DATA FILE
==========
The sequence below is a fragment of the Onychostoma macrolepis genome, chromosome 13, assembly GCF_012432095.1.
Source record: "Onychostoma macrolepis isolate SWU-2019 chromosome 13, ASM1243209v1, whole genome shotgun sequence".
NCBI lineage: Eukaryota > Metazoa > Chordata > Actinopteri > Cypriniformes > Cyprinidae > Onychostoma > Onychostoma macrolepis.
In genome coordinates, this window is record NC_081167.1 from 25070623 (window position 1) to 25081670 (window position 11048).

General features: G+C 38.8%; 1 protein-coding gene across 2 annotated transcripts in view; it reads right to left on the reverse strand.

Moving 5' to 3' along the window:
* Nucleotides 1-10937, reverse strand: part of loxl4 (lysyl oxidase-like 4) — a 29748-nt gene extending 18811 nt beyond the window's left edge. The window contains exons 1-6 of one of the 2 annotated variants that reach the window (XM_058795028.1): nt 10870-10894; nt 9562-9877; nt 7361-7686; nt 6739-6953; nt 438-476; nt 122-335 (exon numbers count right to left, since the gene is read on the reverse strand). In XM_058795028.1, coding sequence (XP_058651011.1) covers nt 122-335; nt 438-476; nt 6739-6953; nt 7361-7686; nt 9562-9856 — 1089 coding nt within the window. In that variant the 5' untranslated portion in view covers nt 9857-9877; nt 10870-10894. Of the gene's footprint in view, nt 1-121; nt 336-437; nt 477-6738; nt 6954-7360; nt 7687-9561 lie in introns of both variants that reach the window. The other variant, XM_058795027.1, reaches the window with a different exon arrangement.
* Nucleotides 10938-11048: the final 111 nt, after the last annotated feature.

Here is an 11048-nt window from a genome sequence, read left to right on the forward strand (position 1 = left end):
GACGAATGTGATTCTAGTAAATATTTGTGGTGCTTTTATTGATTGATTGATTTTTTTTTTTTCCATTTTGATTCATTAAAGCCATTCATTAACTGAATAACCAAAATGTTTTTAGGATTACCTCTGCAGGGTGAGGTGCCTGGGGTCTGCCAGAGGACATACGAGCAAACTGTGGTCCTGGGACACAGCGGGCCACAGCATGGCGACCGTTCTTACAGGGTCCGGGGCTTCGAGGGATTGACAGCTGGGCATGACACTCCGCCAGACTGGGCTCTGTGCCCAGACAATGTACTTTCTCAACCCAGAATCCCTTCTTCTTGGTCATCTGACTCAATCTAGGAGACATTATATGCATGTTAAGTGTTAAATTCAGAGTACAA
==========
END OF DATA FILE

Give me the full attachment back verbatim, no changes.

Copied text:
The sequence below is a fragment of the Onychostoma macrolepis genome, chromosome 13, assembly GCF_012432095.1.
Source record: "Onychostoma macrolepis isolate SWU-2019 chromosome 13, ASM1243209v1, whole genome shotgun sequence".
NCBI lineage: Eukaryota > Metazoa > Chordata > Actinopteri > Cypriniformes > Cyprinidae > Onychostoma > Onychostoma macrolepis.
In genome coordinates, this window is record NC_081167.1 from 25070623 (window position 1) to 25081670 (window position 11048).

General features: G+C 38.8%; 1 protein-coding gene across 2 annotated transcripts in view; it reads right to left on the reverse strand.

Moving 5' to 3' along the window:
* Nucleotides 1-10937, reverse strand: part of loxl4 (lysyl oxidase-like 4) — a 29748-nt gene extending 18811 nt beyond the window's left edge. The window contains exons 1-6 of one of the 2 annotated variants that reach the window (XM_058795028.1): nt 10870-10894; nt 9562-9877; nt 7361-7686; nt 6739-6953; nt 438-476; nt 122-335 (exon numbers count right to left, since the gene is read on the reverse strand). In XM_058795028.1, coding sequence (XP_058651011.1) covers nt 122-335; nt 438-476; nt 6739-6953; nt 7361-7686; nt 9562-9856 — 1089 coding nt within the window. In that variant the 5' untranslated portion in view covers nt 9857-9877; nt 10870-10894. Of the gene's footprint in view, nt 1-121; nt 336-437; nt 477-6738; nt 6954-7360; nt 7687-9561 lie in introns of both variants that reach the window. The other variant, XM_058795027.1, reaches the window with a different exon arrangement.
* Nucleotides 10938-11048: the final 111 nt, after the last annotated feature.

Here is an 11048-nt window from a genome sequence, read left to right on the forward strand (position 1 = left end):
GACGAATGTGATTCTAGTAAATATTTGTGGTGCTTTTATTGATTGATTGATTTTTTTTTTTTCCATTTTGATTCATTAAAGCCATTCATTAACTGAATAACCAAAATGTTTTTAGGATTACCTCTGCAGGGTGAGGTGCCTGGGGTCTGCCAGAGGACATACGAGCAAACTGTGGTCCTGGGACACAGCGGGCCACAGCATGGCGACCGTTCTTACAGGGTCCGGGGCTTCGAGGGATTGACAGCTGGGCATGACACTCCGCCAGACTGGGCTCTGTGCCCAGACAATGTACTTTCTCAACCCAGAATCCCTTCTTCTTGGTCATCTGACTCAATCTAGGAGACATTATATGCATGTTAAGTGTTAAATTCAGAGTACAA